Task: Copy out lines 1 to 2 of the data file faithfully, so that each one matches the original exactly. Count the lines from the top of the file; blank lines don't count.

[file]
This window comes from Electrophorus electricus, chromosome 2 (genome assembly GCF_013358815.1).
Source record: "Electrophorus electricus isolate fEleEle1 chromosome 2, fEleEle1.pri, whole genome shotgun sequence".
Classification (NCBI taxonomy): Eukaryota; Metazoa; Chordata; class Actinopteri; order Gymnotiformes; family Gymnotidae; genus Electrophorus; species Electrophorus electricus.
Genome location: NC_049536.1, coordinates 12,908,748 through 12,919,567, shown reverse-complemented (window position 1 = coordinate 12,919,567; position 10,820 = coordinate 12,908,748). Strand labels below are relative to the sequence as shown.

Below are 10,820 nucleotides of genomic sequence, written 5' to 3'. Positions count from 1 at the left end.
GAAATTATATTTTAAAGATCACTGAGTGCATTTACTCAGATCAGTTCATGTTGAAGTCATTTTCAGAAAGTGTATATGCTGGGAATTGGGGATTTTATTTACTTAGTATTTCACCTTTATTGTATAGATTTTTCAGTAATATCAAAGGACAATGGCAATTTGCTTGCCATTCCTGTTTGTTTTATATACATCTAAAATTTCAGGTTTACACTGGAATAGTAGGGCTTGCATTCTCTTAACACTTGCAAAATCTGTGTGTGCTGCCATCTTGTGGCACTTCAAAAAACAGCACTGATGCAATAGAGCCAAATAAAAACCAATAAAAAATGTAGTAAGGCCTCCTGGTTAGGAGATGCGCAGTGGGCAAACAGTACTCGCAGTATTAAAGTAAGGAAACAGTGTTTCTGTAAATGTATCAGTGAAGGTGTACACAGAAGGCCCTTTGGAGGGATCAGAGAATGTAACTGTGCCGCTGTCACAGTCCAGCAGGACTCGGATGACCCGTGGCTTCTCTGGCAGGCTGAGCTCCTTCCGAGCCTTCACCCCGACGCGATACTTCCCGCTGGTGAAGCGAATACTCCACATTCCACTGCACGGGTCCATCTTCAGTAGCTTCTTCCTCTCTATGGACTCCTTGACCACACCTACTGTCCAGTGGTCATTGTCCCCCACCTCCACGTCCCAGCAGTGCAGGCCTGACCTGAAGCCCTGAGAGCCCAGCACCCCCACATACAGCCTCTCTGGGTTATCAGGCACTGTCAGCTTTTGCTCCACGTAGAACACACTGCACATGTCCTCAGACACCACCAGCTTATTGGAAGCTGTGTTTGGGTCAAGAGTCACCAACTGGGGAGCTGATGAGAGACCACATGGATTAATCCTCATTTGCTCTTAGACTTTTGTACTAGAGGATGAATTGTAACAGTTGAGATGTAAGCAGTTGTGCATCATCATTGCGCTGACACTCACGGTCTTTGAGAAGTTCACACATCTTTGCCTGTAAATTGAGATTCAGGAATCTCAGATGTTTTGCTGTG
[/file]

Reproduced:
This window comes from Electrophorus electricus, chromosome 2 (genome assembly GCF_013358815.1).
Source record: "Electrophorus electricus isolate fEleEle1 chromosome 2, fEleEle1.pri, whole genome shotgun sequence".